by Brian DeChesare Comments (17)

Uber Valuation: The Most Overhyped Company Ever?

Uber Valuation

Ah, the Uber valuation: the one topic that never seems to die.

Despite all the controversies, executive turnover, ethical “issues,” lawsuits, and other drama, everyone comes back to the same question with this company: what is it worth?

Back when it was private and raising money at valuations of $51 billion… and then $66 billion… and then $72 billion, many people said Uber was overvalued.

Others argued that the company had unlimited potential and might be worth $1 trillion one day.

But the company’s IPO lets us perform a reality check and see which side is more likely to be right:

Uber Valuation: The Video, the Short Answer, and the Full Tutorial

Disclaimer: This article is not “investment advice.” It is for informational and illustrative purposes and represents only my own opinions and analysis. Seek a licensed professional to make investment decisions, and do not regard this article as advice or a recommendation regarding any securities.

The short answer is that I don’t think Uber is worth anywhere close to its IPO price of $45.00 per share (~$83 billion market cap).

There is a small chance that the company’s current share price range of $40 – $50 per share is reasonable if you make some optimistic assumptions about its future cash flows and minority-stake investments.

Realistically, though, it’s worth closer to $10 – $20 per share, and there’s a decent probability it’s worth $0.

I spent a week digging into the company’s numbers and building a DCF model for it, and you can see the results in the YouTube video below (click here for the direct link):

Table of Contents:

  • 2:31: Part 1: How to Think About Uber at a High Level
  • 7:38: Part 2: Scenarios and Free Cash Flow Projections
  • 14:52: Part 3: Discount Rate Calculation
  • 18:48: Part 4: Terminal Value and Conclusions
  • 21:43: Part 5: Why I’m Not Shorting Uber
  • 24:24: Recap and Summary

You can download the Excel file and PDFs below:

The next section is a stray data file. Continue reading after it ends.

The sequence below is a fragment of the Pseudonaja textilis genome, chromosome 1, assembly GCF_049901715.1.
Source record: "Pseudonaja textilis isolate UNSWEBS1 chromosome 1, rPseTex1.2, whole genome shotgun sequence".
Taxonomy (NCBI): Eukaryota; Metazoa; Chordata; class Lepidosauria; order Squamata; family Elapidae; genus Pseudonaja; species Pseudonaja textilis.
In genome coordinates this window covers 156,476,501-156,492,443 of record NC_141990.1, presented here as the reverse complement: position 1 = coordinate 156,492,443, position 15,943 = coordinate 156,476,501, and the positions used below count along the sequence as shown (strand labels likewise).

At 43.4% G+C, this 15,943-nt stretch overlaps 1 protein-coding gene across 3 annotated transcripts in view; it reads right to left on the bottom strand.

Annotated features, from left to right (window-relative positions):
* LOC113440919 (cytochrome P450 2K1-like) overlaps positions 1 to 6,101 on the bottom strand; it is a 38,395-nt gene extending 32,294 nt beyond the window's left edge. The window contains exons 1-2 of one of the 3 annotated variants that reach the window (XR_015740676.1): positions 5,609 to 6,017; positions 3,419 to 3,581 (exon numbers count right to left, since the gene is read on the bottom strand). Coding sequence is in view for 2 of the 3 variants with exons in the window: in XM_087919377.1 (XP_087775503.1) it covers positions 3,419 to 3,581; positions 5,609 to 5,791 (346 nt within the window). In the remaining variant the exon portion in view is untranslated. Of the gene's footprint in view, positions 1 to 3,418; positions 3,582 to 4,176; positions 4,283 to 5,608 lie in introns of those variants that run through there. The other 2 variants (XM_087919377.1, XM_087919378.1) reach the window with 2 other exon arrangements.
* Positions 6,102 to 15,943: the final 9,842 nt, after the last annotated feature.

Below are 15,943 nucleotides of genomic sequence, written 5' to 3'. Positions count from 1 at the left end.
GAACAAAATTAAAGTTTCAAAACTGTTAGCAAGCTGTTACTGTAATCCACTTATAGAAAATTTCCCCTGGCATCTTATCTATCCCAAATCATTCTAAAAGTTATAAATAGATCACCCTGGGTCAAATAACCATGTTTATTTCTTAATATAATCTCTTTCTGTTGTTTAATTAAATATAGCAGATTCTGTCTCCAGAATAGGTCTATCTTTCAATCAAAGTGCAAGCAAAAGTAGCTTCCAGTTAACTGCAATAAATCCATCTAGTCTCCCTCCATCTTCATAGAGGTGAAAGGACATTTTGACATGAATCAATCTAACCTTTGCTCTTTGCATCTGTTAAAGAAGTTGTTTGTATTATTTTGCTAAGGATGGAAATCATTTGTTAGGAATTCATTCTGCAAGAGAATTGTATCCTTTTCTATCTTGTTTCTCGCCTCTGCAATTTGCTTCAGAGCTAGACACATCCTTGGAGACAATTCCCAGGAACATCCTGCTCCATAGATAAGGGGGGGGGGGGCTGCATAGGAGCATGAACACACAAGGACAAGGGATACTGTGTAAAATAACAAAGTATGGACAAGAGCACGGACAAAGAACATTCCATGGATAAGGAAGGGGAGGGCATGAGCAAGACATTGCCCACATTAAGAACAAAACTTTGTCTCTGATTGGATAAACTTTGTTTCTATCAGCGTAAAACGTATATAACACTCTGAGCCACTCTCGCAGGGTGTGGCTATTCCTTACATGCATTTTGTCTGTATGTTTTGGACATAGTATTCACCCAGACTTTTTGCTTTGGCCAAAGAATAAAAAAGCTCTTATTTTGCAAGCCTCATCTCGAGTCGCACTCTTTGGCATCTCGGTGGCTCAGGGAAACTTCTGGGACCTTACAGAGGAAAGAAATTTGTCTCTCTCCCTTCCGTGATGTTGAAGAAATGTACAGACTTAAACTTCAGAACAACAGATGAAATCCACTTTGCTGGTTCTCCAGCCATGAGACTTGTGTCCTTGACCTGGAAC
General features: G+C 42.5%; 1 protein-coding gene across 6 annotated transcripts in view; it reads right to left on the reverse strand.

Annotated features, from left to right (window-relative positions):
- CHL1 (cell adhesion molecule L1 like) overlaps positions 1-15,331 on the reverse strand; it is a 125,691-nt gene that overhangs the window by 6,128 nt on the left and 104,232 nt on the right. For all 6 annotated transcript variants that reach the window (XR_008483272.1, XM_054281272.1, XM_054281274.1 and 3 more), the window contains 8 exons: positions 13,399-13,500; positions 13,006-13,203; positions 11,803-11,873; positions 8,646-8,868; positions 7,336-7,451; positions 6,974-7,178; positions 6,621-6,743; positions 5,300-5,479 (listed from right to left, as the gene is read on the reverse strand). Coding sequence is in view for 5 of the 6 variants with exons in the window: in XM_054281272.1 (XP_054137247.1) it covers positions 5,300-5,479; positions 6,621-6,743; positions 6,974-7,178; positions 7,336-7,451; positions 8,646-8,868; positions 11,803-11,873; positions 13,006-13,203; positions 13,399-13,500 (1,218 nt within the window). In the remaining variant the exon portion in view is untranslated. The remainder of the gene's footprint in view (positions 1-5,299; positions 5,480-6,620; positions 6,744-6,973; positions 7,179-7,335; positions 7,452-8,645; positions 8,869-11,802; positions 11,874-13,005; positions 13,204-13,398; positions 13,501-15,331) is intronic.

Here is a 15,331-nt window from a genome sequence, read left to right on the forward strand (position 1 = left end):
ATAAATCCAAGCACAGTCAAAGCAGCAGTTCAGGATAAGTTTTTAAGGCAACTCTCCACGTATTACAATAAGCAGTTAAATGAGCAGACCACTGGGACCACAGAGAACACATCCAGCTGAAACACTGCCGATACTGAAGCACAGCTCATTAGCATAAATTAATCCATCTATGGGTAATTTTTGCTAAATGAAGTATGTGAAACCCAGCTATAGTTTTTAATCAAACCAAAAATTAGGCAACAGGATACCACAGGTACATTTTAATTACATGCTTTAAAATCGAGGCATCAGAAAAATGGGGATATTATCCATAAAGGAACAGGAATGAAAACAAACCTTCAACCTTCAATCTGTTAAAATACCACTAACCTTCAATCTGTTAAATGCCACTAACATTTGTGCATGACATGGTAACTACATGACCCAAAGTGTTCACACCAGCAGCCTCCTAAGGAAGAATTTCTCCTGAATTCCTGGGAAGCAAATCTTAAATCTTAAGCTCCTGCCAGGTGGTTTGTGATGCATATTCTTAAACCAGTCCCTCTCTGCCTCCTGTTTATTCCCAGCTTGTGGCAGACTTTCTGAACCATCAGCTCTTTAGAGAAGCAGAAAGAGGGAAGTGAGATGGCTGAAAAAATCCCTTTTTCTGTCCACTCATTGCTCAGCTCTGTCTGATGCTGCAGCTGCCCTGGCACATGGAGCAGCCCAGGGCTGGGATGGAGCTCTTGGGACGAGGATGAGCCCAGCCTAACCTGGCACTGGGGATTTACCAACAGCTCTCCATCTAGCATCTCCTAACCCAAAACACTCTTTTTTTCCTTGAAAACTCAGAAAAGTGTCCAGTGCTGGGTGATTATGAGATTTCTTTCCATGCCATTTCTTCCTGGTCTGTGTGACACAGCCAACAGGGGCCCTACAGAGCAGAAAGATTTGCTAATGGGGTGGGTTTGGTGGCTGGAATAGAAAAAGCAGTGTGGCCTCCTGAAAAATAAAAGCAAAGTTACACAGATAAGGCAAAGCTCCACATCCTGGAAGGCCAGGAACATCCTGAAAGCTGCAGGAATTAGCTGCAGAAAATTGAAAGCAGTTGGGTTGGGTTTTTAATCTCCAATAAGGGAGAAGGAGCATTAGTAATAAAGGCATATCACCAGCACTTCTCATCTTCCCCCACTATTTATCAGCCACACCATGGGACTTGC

NOTE: There is a small mistake in the WACC formula tab in cells F69, H69, and J69. The capital structure percentages there should be averages of both “mature” sets of companies.

It affects the final Discount Rate by less than 0.10%, and I didn’t want to redo the entire video and presentation to fix it, so I left it in.

We don’t summarize everything here in a nice football field valuation chart, but you could take that step if you wanted to add it.

How to Think About Uber as Company

Uber is tricky to pin down because it has different business lines, operates in different geographies, and also owns significant stakes in many other companies.

We’d say it’s a mix of a transportation company, a marketplace company, and a food delivery company:

Uber Valuation - Company Type

We approached the valuation by thinking about where Uber is today and where it might be in the future – a more mature marketplace company like eBay, or a more mature trucking/logistics company.

We reviewed these mature companies’ financial and market stats and projected Uber’s revenue and expenses such that it resembles those companies in the long term.

This was more difficult than it sounds because Uber’s S-1 filing was borderline useless.

It’s 396 pages of bold claims and confusing data, signifying nothing.

There were so many omissions and problems that someone else made a list of them.

Still, we had to do something, so we split the company into Ridesharing + Uber Eats in one segment and Uber Freight in the other segment.

Yes, it would have been better to create three segments, but the way they disclosed data made that impossible.

On the Ridesharing + Uber Eats side, Revenue is driven by:

  • “Monthly Active Platform Consumers” (MAPCs) AKA Active Users
  • Annual Trips per MAPC (how many times do you use Uber each year?)
  • Bookings per Trip (how much do you pay, on average, each time you use it?)
  • The “Take Rate,” or the percentage of each trip’s fare that Uber collects.

On the Uber Freight side, we assumed a Market Size and Year-Over-Year (YoY) Growth Rate for freight shipping in the U.S. + Europe and a Market Share for Uber.

For both segments, the segment-level EBIT (Operating Income) (“Core Platform Contribution Profit / (Loss)”) is a simple percentage of revenue because there was no way to do anything better with the available data.